Workers comp pays for medical bills in Wisconsin under Wisconsin Statutes Sec. 102.42 “as may be reasonably required to cure and relieve from the effects of the injury” whether medical, surgical, chiropractic, psychological, podiatric, dental or hospital treatment, including treatment by physician assistants and advanced practice nurse prescribers.  If the workers’ compensation insurance company denies treatment, the injured employee must prove the work-relatedness of the treatment by expert medical testimony. Wisconsin Tel. Co. v. Industrial Comm’n, 263 Wis. 380 (1953).

Workers comp may required to pay for future medical treatment, provided the judge finds it is work-related and the treatment is specifically determined to be reasonable and necessary.  Expert opinions are necessary.

After the end of healing or the healing plateau, the workers comp insurance carrier is responsible for reasonable and necessary treatment “to prevent further deterioration in the condition of the employee or to maintain the existing status of such condition whether or not healing is completed.” Wis. Stat. § 102.42(1).  Such liability is open for 12 years from the last payment of compensation. Liability for medical expenses generally does not cease with a final order but is subject only to the statute of limitation. Wis. Stat. Sec. 102.17(4) ; Lisney v. LIRC, 171 Wis. 2d 499 (1992) . Liability for future medical expenses can be stopped or closed by a full and final compromise approved by the department. Schenkoski v. LIRC, 203 Wis. 2d 109 (Ct. App. 1996).  An employer may be liable for medical expenses incurred for a worker’s treatment for an occupational disease before the actual date of injury.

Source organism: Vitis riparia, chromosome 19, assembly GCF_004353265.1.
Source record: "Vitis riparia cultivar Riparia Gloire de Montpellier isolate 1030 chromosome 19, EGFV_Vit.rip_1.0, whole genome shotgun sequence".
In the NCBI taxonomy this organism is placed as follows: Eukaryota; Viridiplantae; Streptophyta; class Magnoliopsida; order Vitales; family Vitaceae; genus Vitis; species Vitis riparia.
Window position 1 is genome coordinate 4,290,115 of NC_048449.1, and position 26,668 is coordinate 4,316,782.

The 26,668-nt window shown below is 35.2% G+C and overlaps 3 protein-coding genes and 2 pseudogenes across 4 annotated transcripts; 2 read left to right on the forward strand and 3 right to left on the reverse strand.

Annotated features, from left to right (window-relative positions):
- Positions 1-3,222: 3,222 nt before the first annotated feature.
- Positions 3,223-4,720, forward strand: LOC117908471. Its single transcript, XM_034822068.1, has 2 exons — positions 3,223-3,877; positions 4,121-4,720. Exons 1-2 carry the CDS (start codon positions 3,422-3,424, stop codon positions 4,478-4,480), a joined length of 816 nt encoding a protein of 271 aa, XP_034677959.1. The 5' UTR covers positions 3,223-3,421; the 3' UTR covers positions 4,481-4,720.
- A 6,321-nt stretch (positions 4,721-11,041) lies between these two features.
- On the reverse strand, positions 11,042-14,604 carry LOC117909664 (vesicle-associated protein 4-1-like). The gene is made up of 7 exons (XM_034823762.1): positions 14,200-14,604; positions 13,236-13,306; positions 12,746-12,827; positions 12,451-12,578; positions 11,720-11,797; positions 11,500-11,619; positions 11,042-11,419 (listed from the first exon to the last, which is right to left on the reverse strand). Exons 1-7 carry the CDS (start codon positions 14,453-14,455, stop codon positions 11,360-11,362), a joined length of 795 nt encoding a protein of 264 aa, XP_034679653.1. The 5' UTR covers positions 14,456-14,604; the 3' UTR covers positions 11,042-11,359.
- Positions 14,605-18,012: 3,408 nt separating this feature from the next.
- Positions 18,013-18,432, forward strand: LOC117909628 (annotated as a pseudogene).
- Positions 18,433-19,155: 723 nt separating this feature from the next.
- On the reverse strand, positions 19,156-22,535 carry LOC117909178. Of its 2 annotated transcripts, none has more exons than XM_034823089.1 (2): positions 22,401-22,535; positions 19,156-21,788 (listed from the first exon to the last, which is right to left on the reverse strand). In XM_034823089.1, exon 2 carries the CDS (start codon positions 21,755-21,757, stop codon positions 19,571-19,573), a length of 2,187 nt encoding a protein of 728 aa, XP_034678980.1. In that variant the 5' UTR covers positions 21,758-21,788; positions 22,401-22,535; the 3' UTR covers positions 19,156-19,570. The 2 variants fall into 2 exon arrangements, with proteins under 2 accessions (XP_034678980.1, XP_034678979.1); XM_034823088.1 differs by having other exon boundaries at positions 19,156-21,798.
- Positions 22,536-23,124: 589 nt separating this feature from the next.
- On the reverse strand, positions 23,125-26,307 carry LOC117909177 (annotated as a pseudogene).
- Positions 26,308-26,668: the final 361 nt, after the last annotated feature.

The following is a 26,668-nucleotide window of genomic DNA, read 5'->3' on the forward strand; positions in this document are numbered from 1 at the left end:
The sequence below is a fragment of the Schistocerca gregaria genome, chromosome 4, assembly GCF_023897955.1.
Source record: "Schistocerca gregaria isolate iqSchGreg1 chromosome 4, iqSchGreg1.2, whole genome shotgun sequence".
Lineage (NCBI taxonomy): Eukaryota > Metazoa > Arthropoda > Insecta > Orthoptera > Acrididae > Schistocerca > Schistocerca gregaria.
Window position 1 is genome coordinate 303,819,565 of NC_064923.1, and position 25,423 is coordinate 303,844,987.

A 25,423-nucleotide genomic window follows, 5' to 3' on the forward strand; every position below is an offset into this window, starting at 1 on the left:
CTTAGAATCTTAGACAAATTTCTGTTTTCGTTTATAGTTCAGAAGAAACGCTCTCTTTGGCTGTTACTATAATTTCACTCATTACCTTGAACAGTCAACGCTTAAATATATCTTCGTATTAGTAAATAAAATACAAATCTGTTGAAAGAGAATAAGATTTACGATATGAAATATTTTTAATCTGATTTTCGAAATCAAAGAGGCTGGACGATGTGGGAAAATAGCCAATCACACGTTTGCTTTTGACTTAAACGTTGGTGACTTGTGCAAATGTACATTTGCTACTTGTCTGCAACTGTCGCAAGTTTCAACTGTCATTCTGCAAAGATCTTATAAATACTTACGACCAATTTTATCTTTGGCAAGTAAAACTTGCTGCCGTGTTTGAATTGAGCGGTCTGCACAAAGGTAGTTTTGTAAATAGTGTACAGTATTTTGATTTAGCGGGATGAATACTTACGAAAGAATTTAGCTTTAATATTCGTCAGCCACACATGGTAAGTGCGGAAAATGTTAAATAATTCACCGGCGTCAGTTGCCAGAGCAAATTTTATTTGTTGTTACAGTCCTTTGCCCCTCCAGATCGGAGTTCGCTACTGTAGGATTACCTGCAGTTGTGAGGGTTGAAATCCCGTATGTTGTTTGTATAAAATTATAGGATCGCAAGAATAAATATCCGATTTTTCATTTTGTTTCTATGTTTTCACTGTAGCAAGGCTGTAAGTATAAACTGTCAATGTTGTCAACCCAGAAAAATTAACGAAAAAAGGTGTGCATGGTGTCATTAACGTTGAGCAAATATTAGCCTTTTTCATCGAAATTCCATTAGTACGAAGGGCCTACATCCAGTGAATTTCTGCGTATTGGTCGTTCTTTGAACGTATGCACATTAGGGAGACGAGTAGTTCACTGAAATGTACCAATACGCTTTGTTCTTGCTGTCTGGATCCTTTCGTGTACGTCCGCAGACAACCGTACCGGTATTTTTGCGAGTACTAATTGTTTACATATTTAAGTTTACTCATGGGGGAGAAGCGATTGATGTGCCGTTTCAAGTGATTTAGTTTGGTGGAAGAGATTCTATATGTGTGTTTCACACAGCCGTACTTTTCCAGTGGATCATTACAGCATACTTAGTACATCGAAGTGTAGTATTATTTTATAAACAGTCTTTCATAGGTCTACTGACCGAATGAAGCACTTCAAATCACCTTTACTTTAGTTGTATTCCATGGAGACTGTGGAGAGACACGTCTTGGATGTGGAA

If medical expenses are paid by health insurance, which almost always has a worker’s compensation exclusion, the judge will order the worker’s comp carrier to reimburse the health insurer if liability against the worker’s compensation insurance carrier is later found. See Wis. Stat. Sec. 102.30(7)(a).

The workers comp carrier may also have to pay the health care provider the charges or portion of the bill that was written off or adjusted under the health insurance contract. Monson v. Heyde Health Sys., Inc., WC Claim No. 2005-009475 (LIRC June 18, 2008) and Pospichal v. Ashley Furniture Indus., WC Claim No. 2002-022704 (LIRC Nov. 30, 2004).

Milwaukee, Wisconsin McCormick Law Office attorneys work with the injured employee to submit any outstanding work-related medical bills and health insurance subrogation liens at the hearing.  This can be a complicated process as sometimes the doctor bill states a zero balance because it is in collection or written off.  Ultimately, it is the injured worker’s responsibility to let us know all work-related health care providers and provide us with current, complete and accurate billing statements.